The Presidency is making special efforts to encourage Member Statess to discuss the accession of Romania and Bulgaria to the Schengen Area, declared Foreign Minister, János Martonyi on 19 May 2011, after a talk in Budapest with his Romanian counterpart, Teodor Baconschi.
In his follow-up press briefing, János Martonyi stressed that the extension of the area without internal border control, is not linked in any way to the review initiatives of the Schengen system. In addition to determining both countries compliance with the technical criteria in June, the European Council should also make a political reference to keeping the Schengen accession of both countries on the agenda, underlined the Hungarian Foreign Minister.
Mr Martonyi thanked Romanian Foreign Minister, Teodor Baconschi for the support that his country has provided to the Hungarian Presidency and remarked that, “A great number of shared interests and criteria connects us in within the European Union”.
The Hungarian Foreign Minister said that Romania also shares the fundamental aims of the Hungarian Presidency. Amongst them, he mentioned the Danube Strategy as a reference that the two countries should take joint action regarding environmental risks. The shared aims clearly include the Roma Strategy, the reinforcement of economic governance, Croatia’s earliest possible EU accession, and a set of EU policies that are important for both countries; such as the maintenance of the cohesion, agricultural and energy policies, he added.
Releasing foreign journalists from Libya
In response to a journalist , Mr Martonyi mentioned that four foreign journalists were released from detention in Libya, as a result from the Hungarian Embassy’s efforts. He thought that Hungarian diplomacy should be proud of this. In the current situation, the Hungarian Embassy at Tripoli, is primarily responsible for humanitarian action. “We have to stay there until there is a need for us,” declared the minister.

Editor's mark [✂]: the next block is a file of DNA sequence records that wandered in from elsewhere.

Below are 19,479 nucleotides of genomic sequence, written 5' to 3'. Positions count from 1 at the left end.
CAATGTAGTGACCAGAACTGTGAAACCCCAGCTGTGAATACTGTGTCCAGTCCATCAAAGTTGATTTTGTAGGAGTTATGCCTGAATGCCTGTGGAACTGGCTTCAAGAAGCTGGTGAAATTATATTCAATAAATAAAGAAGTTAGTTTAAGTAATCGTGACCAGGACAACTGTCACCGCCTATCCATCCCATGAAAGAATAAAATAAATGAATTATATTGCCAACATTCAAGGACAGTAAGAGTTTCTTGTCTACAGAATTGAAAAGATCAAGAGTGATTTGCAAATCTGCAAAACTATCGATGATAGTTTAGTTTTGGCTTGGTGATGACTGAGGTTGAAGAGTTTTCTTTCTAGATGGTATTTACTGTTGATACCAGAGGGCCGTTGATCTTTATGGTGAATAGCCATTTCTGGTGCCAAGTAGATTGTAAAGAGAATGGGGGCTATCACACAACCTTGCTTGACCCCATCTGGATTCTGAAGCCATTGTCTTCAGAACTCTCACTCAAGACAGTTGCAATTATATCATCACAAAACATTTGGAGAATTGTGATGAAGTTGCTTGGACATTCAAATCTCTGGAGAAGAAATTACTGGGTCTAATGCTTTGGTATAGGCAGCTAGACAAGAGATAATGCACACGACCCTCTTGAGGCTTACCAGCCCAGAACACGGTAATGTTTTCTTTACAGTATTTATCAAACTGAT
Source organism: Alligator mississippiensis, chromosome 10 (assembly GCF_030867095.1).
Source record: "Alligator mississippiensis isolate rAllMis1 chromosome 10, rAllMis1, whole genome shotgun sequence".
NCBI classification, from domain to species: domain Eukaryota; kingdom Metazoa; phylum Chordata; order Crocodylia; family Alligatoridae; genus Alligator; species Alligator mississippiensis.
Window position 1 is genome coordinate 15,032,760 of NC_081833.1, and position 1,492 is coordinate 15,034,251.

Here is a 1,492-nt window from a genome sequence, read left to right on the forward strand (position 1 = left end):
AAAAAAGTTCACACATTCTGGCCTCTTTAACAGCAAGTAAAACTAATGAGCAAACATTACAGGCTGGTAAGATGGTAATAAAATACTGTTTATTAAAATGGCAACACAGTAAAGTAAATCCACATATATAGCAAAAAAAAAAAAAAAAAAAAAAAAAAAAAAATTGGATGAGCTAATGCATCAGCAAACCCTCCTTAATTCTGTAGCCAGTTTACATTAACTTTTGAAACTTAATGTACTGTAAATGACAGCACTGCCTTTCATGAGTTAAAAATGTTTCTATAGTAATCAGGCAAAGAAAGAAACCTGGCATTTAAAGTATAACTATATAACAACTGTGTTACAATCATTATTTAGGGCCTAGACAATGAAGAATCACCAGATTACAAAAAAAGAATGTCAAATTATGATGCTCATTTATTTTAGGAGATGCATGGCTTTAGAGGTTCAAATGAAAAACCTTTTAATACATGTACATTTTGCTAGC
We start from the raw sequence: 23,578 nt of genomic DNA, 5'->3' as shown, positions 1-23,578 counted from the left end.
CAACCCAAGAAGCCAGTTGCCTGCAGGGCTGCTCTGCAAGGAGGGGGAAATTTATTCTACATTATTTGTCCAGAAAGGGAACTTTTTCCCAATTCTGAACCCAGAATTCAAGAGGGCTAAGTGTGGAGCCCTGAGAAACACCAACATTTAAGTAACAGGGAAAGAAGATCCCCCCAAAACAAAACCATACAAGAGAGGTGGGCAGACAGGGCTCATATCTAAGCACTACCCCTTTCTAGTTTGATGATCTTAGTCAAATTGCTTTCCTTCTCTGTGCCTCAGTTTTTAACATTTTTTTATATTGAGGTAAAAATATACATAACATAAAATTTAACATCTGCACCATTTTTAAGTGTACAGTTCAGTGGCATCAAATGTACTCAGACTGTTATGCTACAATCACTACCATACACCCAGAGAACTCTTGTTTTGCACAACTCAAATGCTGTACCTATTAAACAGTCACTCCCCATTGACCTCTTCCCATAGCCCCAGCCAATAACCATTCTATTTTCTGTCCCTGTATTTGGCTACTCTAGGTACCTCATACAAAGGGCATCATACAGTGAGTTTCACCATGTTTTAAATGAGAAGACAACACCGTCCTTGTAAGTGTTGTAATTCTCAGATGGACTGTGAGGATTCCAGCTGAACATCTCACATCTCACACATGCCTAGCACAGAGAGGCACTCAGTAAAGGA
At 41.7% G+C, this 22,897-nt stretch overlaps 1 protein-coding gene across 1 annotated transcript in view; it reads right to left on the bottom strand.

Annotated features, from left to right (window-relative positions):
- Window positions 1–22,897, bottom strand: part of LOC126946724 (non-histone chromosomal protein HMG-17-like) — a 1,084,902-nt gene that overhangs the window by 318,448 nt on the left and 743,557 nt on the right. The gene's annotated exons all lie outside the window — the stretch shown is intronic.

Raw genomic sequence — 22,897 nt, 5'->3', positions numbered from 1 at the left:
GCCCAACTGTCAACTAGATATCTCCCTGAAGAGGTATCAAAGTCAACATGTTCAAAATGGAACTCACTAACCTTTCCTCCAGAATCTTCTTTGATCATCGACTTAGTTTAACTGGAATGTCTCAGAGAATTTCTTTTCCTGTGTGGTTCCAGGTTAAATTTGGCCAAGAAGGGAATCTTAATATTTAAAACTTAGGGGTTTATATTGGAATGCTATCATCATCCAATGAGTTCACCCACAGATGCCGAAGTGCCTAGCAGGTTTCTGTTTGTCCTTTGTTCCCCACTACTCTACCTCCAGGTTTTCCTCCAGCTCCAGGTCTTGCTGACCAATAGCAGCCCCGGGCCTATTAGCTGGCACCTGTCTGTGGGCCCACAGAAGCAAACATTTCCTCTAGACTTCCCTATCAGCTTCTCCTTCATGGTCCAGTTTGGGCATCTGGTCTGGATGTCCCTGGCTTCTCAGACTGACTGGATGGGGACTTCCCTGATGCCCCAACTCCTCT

János Martonyi reminded that the Hungarian diplomatic mission in Tripoli, virtually the only one representing the EU and its Member States in the North African country, had been working for days to help the journalists, two American, one British and one Spanish, to make the first contact with their families, the outside world, “And, of course, we urged the authorities to release these people”.
According to a previous communication of the Hungarian Ministry of Foreign Affairs, a representative of the Libyan government handed over the journalists, who had been detained for weeks, to the Hungarian Ambassador to Tripoli on 18 May. In a letter to Ambassador Béla Marton, Pierre Vimont, Secretary General of the European External Action Service, expressed his appreciation of the successful rescue action.